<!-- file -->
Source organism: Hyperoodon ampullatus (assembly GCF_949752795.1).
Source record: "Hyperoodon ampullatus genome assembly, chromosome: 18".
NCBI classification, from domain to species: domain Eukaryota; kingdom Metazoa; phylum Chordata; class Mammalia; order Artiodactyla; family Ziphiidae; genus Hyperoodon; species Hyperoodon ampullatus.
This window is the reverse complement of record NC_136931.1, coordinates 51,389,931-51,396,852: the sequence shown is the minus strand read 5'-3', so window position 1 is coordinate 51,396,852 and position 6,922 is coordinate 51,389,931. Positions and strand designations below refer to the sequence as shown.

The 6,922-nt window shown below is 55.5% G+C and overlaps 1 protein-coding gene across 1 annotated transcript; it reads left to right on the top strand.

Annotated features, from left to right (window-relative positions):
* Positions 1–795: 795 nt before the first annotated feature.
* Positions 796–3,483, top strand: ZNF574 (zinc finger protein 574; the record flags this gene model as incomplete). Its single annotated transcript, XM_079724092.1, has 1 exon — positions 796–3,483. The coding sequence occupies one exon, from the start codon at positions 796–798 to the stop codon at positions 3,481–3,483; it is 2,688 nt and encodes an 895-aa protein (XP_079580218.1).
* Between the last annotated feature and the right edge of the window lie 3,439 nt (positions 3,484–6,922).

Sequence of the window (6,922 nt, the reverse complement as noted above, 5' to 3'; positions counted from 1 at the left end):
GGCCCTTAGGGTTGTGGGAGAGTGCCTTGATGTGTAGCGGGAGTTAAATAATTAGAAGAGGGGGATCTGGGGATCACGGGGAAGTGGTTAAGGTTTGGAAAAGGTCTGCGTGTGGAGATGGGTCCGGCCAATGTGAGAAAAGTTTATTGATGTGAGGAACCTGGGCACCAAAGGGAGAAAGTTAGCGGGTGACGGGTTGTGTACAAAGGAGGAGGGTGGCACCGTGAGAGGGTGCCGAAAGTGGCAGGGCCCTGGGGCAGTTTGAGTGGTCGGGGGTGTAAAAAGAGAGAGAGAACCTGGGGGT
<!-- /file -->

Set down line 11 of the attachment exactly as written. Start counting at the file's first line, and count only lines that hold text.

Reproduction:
GGCCCTTAGGGTTGTGGGAGAGTGCCTTGATGTGTAGCGGGAGTTAAATAATTAGAAGAGGGGGATCTGGGGATCACGGGGAAGTGGTTAAGGTTTGGAAAAGGTCTGCGTGTGGAGATGGGTCCGGCCAATGTGAGAAAAGTTTATTGATGTGAGGAACCTGGGCACCAAAGGGAGAAAGTTAGCGGGTGACGGGTTGTGTACAAAGGAGGAGGGTGGCACCGTGAGAGGGTGCCGAAAGTGGCAGGGCCCTGGGGCAGTTTGAGTGGTCGGGGGTGTAAAAAGAGAGAGAGAACCTGGGGGT